What would this transition look like? Well, currently we’re making decent income for our age group. Money we earn comes in every other week and leaves in form of bills and expenses. What if we could replace work income with passive investment income, and pay our bills and expenses with it? That would put us into strange world where we can choose to work, but are not forced to do so. We can spend more time enjoying doing things we are passionate about. We can probably do more travelling and connect better with our family members living overseas. Oh boy, do I like the sound of that!
Saving money can be classy
I’ve mentioned multiple times that investing a part of our income became a priority for our family. This year, our goal is to invest at least 30% of our working income towards future. You know, the good old “pay yourself first” principle that nobody really understands at first.
At the same time, we don’t make a lot of money. We’re still young, still lacking education and fancy titles, and our paychecks are much lower than we’d like them to be. But hey, it’s not just how much you make. It’s also how much you spend! And this is where saving money comes into play.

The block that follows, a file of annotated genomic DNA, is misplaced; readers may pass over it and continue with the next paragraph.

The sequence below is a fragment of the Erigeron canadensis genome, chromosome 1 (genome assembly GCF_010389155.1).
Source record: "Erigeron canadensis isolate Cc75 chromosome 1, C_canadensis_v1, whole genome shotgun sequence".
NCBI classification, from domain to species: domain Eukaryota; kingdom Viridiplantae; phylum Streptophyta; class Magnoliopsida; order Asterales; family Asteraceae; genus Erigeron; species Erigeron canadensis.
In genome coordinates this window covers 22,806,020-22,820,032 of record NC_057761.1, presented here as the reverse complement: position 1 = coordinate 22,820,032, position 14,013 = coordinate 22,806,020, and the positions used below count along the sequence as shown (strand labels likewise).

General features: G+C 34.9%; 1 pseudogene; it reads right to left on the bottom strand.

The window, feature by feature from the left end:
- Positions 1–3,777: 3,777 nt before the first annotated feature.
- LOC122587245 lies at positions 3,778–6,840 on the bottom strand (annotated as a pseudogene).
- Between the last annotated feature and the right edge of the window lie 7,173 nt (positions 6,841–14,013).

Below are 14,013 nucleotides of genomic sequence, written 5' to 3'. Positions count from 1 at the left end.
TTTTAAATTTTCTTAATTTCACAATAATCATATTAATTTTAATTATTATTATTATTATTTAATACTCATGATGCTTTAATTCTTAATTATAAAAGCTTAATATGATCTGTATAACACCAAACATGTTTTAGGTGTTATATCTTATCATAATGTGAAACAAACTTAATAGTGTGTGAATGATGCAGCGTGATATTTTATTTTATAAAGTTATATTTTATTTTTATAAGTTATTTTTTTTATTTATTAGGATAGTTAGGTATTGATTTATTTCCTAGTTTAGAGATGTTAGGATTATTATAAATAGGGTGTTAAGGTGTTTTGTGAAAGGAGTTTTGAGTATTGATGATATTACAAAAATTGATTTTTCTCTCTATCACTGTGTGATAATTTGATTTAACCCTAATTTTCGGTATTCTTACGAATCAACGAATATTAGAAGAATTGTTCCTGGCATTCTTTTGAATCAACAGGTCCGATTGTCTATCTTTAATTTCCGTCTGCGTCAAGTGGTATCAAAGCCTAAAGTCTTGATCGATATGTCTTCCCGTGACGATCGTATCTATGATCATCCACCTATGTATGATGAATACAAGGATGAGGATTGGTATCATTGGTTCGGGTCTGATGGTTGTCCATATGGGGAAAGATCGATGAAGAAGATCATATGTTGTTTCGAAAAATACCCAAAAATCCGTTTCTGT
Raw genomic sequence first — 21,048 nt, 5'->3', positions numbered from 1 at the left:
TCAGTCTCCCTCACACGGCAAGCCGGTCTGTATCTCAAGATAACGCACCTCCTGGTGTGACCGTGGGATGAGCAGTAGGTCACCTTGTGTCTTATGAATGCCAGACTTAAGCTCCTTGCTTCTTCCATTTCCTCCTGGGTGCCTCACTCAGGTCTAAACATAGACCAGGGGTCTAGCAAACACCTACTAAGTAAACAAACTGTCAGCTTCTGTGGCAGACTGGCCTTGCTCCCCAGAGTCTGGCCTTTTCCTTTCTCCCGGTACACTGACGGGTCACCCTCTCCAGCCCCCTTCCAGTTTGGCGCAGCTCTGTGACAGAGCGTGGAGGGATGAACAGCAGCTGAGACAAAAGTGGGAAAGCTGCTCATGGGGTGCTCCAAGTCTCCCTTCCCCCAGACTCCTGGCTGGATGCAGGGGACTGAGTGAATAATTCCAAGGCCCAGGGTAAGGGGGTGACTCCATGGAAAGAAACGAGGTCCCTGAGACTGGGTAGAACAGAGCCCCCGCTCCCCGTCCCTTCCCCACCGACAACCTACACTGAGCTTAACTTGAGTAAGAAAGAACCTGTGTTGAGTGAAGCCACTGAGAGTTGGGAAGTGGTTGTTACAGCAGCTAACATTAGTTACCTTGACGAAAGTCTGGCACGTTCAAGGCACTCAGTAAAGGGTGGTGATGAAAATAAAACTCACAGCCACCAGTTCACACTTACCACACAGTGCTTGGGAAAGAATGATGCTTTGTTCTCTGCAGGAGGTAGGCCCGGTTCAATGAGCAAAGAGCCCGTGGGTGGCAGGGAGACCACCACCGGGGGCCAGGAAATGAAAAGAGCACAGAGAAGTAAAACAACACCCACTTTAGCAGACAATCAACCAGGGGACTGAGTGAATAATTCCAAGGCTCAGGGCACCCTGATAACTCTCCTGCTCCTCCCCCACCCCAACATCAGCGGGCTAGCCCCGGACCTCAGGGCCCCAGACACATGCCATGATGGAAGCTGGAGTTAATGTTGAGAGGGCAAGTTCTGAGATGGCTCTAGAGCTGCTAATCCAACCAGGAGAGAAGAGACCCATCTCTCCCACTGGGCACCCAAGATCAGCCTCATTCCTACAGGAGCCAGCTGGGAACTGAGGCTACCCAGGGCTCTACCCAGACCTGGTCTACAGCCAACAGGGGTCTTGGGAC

We enjoy saving money on things - especially when we can put these savings to work by investing it or spending on something we truly enjoy, like traveling. I don’t advocate living like monks and eating cat food just for the sake of saving money. But if you can save money without comprising anything and direct the savings towards something meaningful, saving money can be a beautiful thing.
Automating finances and why I love it!